Data from this DGP can be generated with the make_pliv_multiway_cluster_CKMS2021() function from DoubleML. Analogously to Chiang et al. (2021, Section 5) we use the following parameter setting: \(\theta=1.0\), \(N=M=25\), \(p_x=100\), \(\pi_{10}=1.0\), \(\omega_X = \omega_{\varepsilon} = \omega_V = \omega_v = (0.25, 0.25)\), \(s_X = s_{\varepsilon v} = 0.25\) and the \(j\)-th entries of the \(p_x\)-vectors \(\zeta_0 = \pi_{20} = \xi_0\) are \((\zeta_{0})_j = 0.5^j\). This are also the default values of make_pliv_multiway_cluster_CKMS2021().

[2]:
# Set the simulation parameters
N = 25  # number of observations (first dimension)
M = 25  # number of observations (second dimension)
dim_X = 100  # dimension of X
set.seed(3141) # set seed

obj_dml_data = make_pliv_multiway_cluster_CKMS2021(N, M, dim_X)

Data-Backend for Cluster Data

The implementation of cluster robust double machine learning is based on a special data-backend called DoubleMLClusterData. As compared to the standard data-backend DoubleMLData, users can specify the clustering variables during instantiation of a DoubleMLClusterData object. The estimation framework will subsequently account for the provided clustering options.

[3]:
# The simulated data is of type DoubleMLClusterData
print(obj_dml_data)
================= DoubleMLClusterData Object ==================


------------------ Data summary      ------------------
Outcome variable: Y
Treatment variable(s): D
Cluster variable(s): cluster_var_i, cluster_var_j
Covariates: X1, X2, X3, X4, X5, X6, X7, X8, X9, X10, X11, X12, X13, X14, X15, X16, X17, X18, X19, X20, X21, X22, X23, X24, X25, X26, X27, X28, X29, X30, X31, X32, X33, X34, X35, X36, X37, X38, X39, X40, X41, X42, X43, X44, X45, X46, X47, X48, X49, X50, X51, X52, X53, X54, X55, X56, X57, X58, X59, X60, X61, X62, X63, X64, X65, X66, X67, X68, X69, X70, X71, X72, X73, X74, X75, X76, X77, X78, X79, X80, X81, X82, X83, X84, X85, X86, X87, X88, X89, X90, X91, X92, X93, X94, X95, X96, X97, X98, X99, X100
Instrument(s): Z
No. Observations: 625
[4]:
# The cluster variables are part of the DataFrame
head(obj_dml_data$data)
A data.table: 6 × 105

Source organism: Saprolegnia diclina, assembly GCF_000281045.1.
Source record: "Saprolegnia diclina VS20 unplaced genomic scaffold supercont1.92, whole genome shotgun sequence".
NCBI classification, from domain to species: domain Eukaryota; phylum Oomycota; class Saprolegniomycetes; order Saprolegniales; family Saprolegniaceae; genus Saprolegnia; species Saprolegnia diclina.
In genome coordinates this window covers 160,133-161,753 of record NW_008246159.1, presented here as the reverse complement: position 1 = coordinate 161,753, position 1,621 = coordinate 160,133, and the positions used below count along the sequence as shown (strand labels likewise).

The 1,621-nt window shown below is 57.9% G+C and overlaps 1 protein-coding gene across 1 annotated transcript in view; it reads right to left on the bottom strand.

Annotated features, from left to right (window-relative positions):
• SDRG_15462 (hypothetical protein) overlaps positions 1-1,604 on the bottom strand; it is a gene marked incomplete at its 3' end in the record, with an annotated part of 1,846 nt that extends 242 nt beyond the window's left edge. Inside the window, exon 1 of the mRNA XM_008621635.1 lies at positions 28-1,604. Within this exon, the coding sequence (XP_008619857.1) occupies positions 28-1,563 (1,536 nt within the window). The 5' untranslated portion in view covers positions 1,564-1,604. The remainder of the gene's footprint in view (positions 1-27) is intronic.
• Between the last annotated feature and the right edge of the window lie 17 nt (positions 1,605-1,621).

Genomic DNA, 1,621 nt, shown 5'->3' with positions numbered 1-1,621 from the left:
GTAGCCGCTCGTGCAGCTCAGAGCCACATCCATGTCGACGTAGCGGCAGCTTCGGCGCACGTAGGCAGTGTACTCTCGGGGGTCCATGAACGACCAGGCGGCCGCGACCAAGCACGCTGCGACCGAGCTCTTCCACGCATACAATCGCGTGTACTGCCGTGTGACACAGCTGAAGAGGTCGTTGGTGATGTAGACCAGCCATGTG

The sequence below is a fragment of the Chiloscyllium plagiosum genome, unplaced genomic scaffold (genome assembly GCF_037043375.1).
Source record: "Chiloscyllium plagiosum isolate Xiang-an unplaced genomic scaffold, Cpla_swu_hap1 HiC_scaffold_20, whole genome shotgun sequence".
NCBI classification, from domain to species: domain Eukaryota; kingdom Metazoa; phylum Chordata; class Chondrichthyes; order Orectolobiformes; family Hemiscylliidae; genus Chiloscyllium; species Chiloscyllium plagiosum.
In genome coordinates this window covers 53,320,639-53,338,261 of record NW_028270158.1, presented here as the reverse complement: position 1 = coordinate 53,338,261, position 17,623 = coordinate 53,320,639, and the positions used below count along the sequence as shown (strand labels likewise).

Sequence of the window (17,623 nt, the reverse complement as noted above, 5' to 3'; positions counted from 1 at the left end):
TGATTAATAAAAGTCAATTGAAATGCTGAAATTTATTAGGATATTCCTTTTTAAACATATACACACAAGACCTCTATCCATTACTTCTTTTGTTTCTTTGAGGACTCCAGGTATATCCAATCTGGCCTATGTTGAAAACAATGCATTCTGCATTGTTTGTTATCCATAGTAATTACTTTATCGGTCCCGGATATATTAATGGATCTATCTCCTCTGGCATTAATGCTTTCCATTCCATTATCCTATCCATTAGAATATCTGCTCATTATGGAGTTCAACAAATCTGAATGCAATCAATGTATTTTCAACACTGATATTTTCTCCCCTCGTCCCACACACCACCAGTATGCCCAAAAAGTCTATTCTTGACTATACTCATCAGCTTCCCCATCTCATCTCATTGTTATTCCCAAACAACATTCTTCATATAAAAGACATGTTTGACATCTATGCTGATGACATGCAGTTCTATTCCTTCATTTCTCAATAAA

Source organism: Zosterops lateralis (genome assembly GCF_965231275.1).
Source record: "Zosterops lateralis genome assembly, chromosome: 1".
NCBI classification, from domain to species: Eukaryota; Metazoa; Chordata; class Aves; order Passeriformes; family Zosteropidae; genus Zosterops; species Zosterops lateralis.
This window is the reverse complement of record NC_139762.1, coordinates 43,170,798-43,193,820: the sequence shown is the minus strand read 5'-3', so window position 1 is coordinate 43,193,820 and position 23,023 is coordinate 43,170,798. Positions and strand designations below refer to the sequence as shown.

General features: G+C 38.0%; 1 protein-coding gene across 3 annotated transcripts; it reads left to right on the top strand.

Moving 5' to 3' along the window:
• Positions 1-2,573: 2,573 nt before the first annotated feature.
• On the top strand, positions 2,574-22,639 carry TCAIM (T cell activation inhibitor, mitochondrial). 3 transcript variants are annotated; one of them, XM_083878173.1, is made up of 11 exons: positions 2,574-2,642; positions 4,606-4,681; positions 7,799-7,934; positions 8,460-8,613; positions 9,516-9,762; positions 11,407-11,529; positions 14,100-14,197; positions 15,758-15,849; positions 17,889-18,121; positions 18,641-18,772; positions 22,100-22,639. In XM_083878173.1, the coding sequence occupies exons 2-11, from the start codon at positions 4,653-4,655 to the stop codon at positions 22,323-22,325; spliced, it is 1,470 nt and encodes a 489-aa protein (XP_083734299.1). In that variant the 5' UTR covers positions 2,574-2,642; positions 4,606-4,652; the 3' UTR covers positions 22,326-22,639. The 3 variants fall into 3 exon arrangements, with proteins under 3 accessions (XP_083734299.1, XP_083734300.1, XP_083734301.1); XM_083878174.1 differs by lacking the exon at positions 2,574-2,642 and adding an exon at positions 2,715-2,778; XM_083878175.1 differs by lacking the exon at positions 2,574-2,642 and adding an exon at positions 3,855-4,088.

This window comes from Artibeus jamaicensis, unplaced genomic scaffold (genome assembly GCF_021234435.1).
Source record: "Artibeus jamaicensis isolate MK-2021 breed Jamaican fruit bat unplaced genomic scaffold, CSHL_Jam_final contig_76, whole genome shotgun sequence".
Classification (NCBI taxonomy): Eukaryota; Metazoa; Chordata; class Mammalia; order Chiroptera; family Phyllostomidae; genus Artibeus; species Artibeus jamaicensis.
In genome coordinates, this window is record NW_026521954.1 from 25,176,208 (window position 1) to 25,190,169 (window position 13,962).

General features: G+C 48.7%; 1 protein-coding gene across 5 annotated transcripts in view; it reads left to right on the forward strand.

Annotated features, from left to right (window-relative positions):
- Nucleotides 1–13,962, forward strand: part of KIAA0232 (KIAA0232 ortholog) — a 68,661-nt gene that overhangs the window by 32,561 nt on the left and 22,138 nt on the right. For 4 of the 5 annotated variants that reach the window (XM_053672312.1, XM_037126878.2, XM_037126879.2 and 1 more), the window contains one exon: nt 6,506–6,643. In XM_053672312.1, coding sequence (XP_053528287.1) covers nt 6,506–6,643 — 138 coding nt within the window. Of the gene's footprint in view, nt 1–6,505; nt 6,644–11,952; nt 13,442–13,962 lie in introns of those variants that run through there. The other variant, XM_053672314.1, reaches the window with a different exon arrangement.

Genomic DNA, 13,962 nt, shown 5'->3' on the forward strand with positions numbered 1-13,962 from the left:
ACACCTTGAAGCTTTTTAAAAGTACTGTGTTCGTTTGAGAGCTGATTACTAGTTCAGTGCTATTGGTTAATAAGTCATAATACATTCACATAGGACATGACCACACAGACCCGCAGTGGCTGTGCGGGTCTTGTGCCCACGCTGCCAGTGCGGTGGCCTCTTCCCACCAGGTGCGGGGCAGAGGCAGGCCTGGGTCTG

X1X2X3X4X5X6X7X8X9X10X96X97X98X99X100YDcluster_var_icluster_var_jZ
<dbl><dbl><dbl><dbl><dbl><dbl><dbl><dbl><dbl><dbl><dbl><dbl><dbl><dbl><dbl><dbl><dbl><int><int><dbl>
-0.3707775 0.994168239-0.1045303-0.1145370 0.41341040 1.01925597 0.7776071-0.2467506 0.07456127-0.1795850 0.5763996 0.49530782-0.25401679 0.06895837-0.34967621 1.150408 0.9748910611 0.3522697
-0.1577657 0.490070931-0.0702127 0.8932105-0.02163217-0.08968939 0.5025850-0.5436005-0.51966955-1.0118095-0.6243811-0.07168291-0.57715074 0.20823898 0.01403089-1.364595-0.5003517412-0.1626685
0.4416552 0.366718627-0.1557093-0.3702770-0.32458367 0.07347676-0.2619317-0.2836059 0.94906344-0.3304269-0.2080787 0.76591188 0.01351638 0.30672815-0.22336235 1.010450 0.4211349413 1.2020435
0.1144500-0.009645422-0.2103034-0.7560824-0.02247976-0.13505272-0.3800694-0.3727679-0.42412729-0.8055563-0.9304028-0.20783816-0.39425708-0.91315015-0.67245350 1.342675 0.6745349414 0.8132463
-0.5050973-1.523977545-0.4584447 0.0853505 0.92369755-0.21624417-0.9961392-0.2191274-0.67410934-0.3788859-0.0695854 0.22505965-0.42073312 0.22375856 0.50672034-1.140861-0.5699994715-0.1213405
-0.1468115-0.175635027-1.0466028-0.4199952-0.19033538 0.88173062 0.5868472 0.2670691 0.57496671-0.9802393 0.3738573 0.20219609-1.52424539-0.12707800 0.01398951 0.363276 0.0835771416 0.7241399

Initialize the objects of class DoubleMLPLIV

[5]:
# Set machine learning methods for m, g & r
ml_g = lrn("regr.cv_glmnet", nfolds = 10, s = "lambda.min")
ml_m = lrn("regr.cv_glmnet", nfolds = 10, s = "lambda.min")
ml_r = lrn("regr.cv_glmnet", nfolds = 10, s = "lambda.min")

# initialize the DoubleMLPLIV object
dml_pliv_obj = DoubleMLPLIV$new(obj_dml_data,
                                ml_g, ml_m, ml_r,
                                n_folds=3)
[6]:
print(dml_pliv_obj)
================= DoubleMLPLIV Object ==================


------------------ Data summary      ------------------
Outcome variable: Y
Treatment variable(s): D
Covariates: X1, X2, X3, X4, X5, X6, X7, X8, X9, X10, X11, X12, X13, X14, X15, X16, X17, X18, X19, X20, X21, X22, X23, X24, X25, X26, X27, X28, X29, X30, X31, X32, X33, X34, X35, X36, X37, X38, X39, X40, X41, X42, X43, X44, X45, X46, X47, X48, X49, X50, X51, X52, X53, X54, X55, X56, X57, X58, X59, X60, X61, X62, X63, X64, X65, X66, X67, X68, X69, X70, X71, X72, X73, X74, X75, X76, X77, X78, X79, X80, X81, X82, X83, X84, X85, X86, X87, X88, X89, X90, X91, X92, X93, X94, X95, X96, X97, X98, X99, X100
Instrument(s): Z
Cluster variable(s): cluster_var_i, cluster_var_j
No. Observations: 625

------------------ Score & algorithm ------------------
Score function: partialling out
DML algorithm: dml2

------------------ Machine learner   ------------------
ml_g: regr.cv_glmnet
ml_m: regr.cv_glmnet
ml_r: regr.cv_glmnet

------------------ Resampling        ------------------
No. folds per cluster: 3
No. folds: 9
No. repeated sample splits: 1
Apply cross-fitting: TRUE

------------------ Fit summary       ------------------

fit() not yet called.

Cluster Robust Cross Fitting

A key element of cluster robust DML (Chiang et al. 2021) is a special sample splitting used for the cross-fitting. In case of two-way clustering, we assume \(N\) clusters in the first dimension and \(M\) clusters in the second dimension.

For \(K\)-fold cross-fitting, Chiang et al. (2021) proposed to randomly partition \([N]:=\{1,\ldots,N\}\) into \(K\) subsets \(\{I_1, \ldots, I_K\}\) and \([M]:=\{1,\ldots,N\}\) into \(K\) subsets \(\{J_1, \ldots, J_K\}\). Effectively, one then considers \(K^2\) folds. Basically for each \((k, \ell) \in \{1, \ldots, K\} \times \{1, \ldots, K\}\), the nuisance functions are estimated for all double-indexed observations in \(([N]\setminus I_K) \times ([M]\setminus J_\ell)\), i.e.,